The message of Jesus is full of extremes. His opening speech talks about good news for the poor, prisoners released and freedom from oppression. He goes on to demonstrate great authority: healing desperately sick people, even raising dead people to life—that’s four days dead, not five minutes on the operating table! He promises blessings to the most unlikely people; making a name for himself by hanging out with prostitutes and bent tax collectors.
We like Jesus, because he is kind to children, cares for the poor and seems to notice the invisible people. He promises eternal life, along with suffering, prosperity with persecution, peace, joy, tears, miracles, homelessness, supernatural provision plus masses of extra family and friends. His message is full of unique challenges and extraordinary benefits.
One thing, however, sticks out like the proverbial sore thumb: the cross.
Over the centuries, the symbol of the cross has been used and abused more than most. It has been politicised, emblazoned on flags and shields, used to justify wars, crusades and empires. It has become distilled into a piece of religious iconography. It may be seen cast in delicate silver, worn on the neck of a beautiful woman, or as big bold bling on a rap artist. It might be shimmering gold on the spire of a Byzantine basilica, or rough crude timber in a passion play. In whichever form it appears, it has become familiar, and to the Western mind; even safe.
The cross is actually as safe as a Kalashnikov AK47 or a guillotine. It is as cosy as a grenade. The cross was designed to drag out the process of death to a painful, suffocating end. By the time Jesus was executed, he had already been subjected to seven separate appearances in a bogus trial throughout the night, and subjected to 39 lashes by professional Roman floggers. His back was left flayed open like an animal carcass on the side of the road, exposing ribs and muscle, before he was stretched out for the nails to tear through flesh and bone impaling him to the wooden beams.
Envy and love
It was the envy of Jerusalem’s religious establishment which brought events to the tipping point leading to the crucifixion, but it was something far deeper and far more powerful which put Jesus on the cross.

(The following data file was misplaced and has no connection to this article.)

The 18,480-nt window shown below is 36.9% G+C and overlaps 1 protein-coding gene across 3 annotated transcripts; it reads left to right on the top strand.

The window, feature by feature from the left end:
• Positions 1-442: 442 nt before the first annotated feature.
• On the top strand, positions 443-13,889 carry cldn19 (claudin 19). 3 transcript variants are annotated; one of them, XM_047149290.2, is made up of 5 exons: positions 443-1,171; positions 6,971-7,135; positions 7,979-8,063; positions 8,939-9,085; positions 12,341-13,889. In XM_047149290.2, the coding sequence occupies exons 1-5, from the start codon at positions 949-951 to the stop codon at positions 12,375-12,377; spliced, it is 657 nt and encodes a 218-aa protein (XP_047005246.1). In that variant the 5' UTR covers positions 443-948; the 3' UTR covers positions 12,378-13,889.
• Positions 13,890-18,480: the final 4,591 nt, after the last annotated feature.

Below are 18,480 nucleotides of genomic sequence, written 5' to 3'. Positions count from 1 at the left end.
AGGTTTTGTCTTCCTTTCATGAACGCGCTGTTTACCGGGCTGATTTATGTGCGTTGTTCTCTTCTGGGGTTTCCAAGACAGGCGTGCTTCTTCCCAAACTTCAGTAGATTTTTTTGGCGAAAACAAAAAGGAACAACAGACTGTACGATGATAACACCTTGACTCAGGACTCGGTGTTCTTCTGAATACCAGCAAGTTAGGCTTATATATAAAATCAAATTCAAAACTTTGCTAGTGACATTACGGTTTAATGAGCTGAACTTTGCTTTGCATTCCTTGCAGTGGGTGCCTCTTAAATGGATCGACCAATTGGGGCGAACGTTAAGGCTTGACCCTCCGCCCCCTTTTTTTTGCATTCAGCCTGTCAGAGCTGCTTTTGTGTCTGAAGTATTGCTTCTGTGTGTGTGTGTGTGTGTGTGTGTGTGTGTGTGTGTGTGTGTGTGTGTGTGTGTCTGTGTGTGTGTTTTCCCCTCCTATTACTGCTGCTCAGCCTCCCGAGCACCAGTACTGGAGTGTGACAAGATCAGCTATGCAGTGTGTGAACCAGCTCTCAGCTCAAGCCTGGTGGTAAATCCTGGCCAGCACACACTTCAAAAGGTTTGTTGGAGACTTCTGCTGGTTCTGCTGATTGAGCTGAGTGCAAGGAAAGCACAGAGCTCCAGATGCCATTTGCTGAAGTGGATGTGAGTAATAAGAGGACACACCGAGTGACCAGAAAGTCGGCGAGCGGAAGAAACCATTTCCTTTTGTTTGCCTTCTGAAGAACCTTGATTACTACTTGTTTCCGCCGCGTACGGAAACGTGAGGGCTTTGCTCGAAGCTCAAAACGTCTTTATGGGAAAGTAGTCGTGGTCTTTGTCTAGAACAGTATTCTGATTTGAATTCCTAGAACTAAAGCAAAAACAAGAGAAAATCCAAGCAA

He saw it coming
The cross was no surprise to Jesus, it was his destiny. The tender baby in the arms of Mary—his destiny was to surrender to the brutality of the very people he loved. This was no fatalistic destiny, it was a destiny he repeatedly chose to go through with. Right until the end, Jesus chose the cross. Jesus chose to go all the way. He chose to shoulder, not just the cross beam—hauling it on his broken body through the streets of Jerusalem—but the sin debt of the human race.
Beginning with the sin of the first man and woman on the earth, humankind has gone on to rack up an unbelievable sin debt: completely beyond our means to pay. None of us could never be good enough to pay off our own individual sin debt, leave alone clear the debt owed by the entire human race. Just to be clear; we are talking about greed, envy, hatred and lust, alongside murder, incest, rape, child abuse and genocide.
Love did it
It was love which took on the sum of evil, on that dark, brutal day. It was love that brought Jesus to the earth in the first place. It was the aching heart of God—longing to have his precious people reconciled to himself—that made the cross necessary. All the blood of all the sacrifices in the Old Testament of the bible illustrate the destructive nature of sin. Sin always damages the innocent as well as the guilty. Even our secret, hidden sin adversely affects someone. There is no crime without a victim. On the cross Jesus became the victim of every crime. He voluntarily picked up the tab for the sin of the world.
The cross loudly proclaims two things. Firstly, that God loves people. He loves us so powerfully, that he was willing to become one of us, to live our life, feel our pain, weep our tears and then to die the cross death to reconcile us to himself. Secondly, that if Jesus really died to save us…how bad must be that which he wants to save us from?